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red750

Two national flag carriers on the brink of collapse

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From Monday's Herald-Sun:

 

Two of the world’s major national airlines have hurtled closer to the possibility of going bust after a difficult weekend that’s left both with even more uncertain futures.

Italy’s flag carrier Alitalia and South African Airways, which flies to Perth, have been haemorrhaging money for years but a series of fresh blows have raised concerns of collapse for both.

On Friday, the South African arm of Flight Centre announced it would no longer sell tickets for South African Airways flights due a lack of faith in its future, while Alitalia, which has struggled for years with money woes, is in limbo again this week after a rescue plan fell through.

Now the airlines, both former symbols of national pride for both their respective countries, may be the latest flag carriers to crumble in the wake of low-cost competition, rising fuel prices and global economic uncertainty.

And they risk joining a long list of airlines that went belly-up in 2019, including the UK’s Thomas Cook and Flybmi, Iceland’s WOW and India’s Jet Airways.

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Unrealistically low airfares will inevitably take their toll, with airfares lower than trains or buses. People buy just on price without considering much else. and many state airlines are subsidised but continuing subsidies can't be assured. Airlines  heave always been risky with high cashflows and low profit margins on capital placing tight conditions for profitability on operations.  Nev

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Ryanair seems to survive. I have just compared prices for getting from the UK to SW France and Ryanair are far cheaper than bus or rail.

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There maybe some pressure from budget airlines but my bet is on entrenched systems and cultures that are unable or unwilling to change and adapt to new business enviroments.

 

Look at the taxi industry. Once a price gouging monopoly.

Now being cut down by various "ride sharing" services.

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Thomas Cook in particular came into question over its late and poorly executed digital transformation. It wasn't the package holidays they were selling as much as the desire by the client to move away from bricks-and-mortar trade to a web presence. This meant a lot fewer travel agents (who knew the package holidays well) and a lot more "men in grey cardigans". I doubt TC senior management were capable of the change in thinking required to survive.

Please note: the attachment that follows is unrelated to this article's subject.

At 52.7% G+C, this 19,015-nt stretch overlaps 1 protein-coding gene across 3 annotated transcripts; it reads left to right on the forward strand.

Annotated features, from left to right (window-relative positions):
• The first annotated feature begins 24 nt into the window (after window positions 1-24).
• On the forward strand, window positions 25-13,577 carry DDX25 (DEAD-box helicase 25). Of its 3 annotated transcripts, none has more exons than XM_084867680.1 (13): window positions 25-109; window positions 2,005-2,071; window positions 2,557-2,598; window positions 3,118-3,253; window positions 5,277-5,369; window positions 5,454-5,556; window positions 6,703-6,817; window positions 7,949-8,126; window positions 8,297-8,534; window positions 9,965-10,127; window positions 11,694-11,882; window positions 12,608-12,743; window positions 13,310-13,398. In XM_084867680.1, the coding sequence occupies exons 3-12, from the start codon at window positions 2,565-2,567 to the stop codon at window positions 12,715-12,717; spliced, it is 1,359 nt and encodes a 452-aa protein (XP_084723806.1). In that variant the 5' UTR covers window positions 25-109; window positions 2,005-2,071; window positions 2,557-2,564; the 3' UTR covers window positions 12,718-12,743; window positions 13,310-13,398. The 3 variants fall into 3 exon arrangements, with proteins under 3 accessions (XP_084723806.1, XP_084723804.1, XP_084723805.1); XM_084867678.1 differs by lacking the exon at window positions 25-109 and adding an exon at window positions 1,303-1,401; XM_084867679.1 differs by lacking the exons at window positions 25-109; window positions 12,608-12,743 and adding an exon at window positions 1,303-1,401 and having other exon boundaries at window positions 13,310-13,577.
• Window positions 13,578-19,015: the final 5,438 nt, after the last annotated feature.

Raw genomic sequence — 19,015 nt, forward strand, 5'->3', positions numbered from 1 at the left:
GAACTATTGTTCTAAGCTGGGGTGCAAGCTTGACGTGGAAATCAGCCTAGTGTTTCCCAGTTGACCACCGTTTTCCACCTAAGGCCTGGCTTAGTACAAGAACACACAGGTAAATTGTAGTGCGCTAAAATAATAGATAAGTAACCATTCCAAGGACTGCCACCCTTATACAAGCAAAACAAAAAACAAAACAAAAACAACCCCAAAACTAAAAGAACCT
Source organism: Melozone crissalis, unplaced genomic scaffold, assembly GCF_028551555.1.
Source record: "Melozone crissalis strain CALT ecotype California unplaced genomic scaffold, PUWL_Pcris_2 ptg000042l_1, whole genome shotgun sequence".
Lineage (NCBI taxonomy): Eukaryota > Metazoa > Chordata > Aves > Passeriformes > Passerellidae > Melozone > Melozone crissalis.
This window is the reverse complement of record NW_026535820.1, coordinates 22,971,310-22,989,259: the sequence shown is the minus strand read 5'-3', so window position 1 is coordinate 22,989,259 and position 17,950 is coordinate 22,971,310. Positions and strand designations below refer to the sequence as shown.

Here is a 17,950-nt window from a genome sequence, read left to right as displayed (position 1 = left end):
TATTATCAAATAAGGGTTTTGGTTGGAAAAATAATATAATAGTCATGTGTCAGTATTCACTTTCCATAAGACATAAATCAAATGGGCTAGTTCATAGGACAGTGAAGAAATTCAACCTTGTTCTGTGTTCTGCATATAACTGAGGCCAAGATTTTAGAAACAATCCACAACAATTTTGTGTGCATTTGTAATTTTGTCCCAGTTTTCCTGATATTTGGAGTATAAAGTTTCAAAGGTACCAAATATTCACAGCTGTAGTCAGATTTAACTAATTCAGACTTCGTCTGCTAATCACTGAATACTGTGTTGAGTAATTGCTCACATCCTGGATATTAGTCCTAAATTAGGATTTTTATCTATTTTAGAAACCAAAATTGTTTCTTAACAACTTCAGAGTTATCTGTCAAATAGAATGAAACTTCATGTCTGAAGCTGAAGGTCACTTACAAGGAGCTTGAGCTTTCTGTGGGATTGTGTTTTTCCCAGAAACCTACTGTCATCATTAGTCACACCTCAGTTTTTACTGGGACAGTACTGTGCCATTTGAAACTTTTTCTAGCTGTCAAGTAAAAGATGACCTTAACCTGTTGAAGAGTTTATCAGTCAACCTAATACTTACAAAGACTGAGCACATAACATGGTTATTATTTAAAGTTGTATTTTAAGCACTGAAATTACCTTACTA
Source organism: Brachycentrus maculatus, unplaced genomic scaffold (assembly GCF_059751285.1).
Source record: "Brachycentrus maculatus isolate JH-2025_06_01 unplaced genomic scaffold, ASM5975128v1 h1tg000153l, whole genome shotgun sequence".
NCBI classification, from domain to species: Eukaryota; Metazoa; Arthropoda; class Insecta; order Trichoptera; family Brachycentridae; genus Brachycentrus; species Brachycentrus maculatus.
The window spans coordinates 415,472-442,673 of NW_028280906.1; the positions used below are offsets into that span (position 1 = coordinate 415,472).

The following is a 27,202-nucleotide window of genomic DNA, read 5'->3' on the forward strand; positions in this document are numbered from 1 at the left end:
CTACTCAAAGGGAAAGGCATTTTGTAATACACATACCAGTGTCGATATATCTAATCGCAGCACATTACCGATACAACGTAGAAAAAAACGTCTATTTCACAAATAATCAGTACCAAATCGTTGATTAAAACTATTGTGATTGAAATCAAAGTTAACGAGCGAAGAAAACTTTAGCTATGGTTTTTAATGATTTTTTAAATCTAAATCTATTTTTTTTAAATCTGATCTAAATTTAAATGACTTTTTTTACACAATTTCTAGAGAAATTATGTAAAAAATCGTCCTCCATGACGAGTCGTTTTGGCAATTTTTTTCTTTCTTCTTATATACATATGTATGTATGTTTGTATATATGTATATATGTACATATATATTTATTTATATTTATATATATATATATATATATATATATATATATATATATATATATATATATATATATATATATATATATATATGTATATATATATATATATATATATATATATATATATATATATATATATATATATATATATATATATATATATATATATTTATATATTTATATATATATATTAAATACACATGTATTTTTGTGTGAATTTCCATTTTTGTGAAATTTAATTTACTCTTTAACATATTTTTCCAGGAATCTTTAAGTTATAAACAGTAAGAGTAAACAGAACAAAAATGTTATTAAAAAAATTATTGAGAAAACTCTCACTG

On the other hand ... [one airline with a frequent flyer program] Is in its fifth year of a project to deliver discretionary pricing on airfares. That means two people can go to the booking website and if [airline] figures out who one person is, the price will be adjusted to take advantage of their known preferences. The other person will get a different airfare. The longer they browse the more likely the airfares are to be adjusted up.

 

I'm not 100% certain all of the features are turned on yet but it was designed to be very powerful and dynamic. The yield management component used by AA and United is just one feature. They adjust fares in real time as people make enquiries about city pairs ... For example once the teams in the Super Bowl are known.

 

Budget airlines just don't have the money for these sorts of things, or access to the more profitable city pairs. In th case of TC, they never made a return on the cost of their back end system transformation 

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This is where the personal data companies and tracking sites are making a massive killing - and where we, personally, are being shafted.

The tracking and data companies can supply everything the airline booking programme requires to figure out what your preferences are, how many airline booking websites you've looked at recently (and what destinations you've been looking at), and the fare can be adjusted accordingly, usually upwards, to incur a sense of panic and FOMO in the person booking.

Meantimes, we get nothing for handing over all our 'net data and history, and providing reviews - except maybe something virtually worthless, like Google points.

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RyanAir stays profitable by using a well-understood bait-and-switch marketing method. Examples include using the phrase "London Luton" in its communication. If I was a German pilot in WW2 and I got told to go photo London  but I came back with a photo of Luton I think people would get upset with me.

 

Londo and Luton airports are an hour apart by train.

 

Then there is Avalon (friends don't let friends fly DeathStar) 

 

Another example RyanAir is famous for is their bag check policy which changes every 7 weeks in order to keep catching people out. Many complaints have arisen where UK travellers have bought an airfare under one checked bag policy and had it changed (then brutally enforced) on the return leg of their trip. Plus the complaints feed the news cycle invariably. This is just free advertising for Mister O'Leary.

 

If this is what it takes to keep an airline in business, thanks but no. Leisure travel was never risk free. Remember the cheap seats on the Titanic. 

 

 

Edited by mnewbery
Typo
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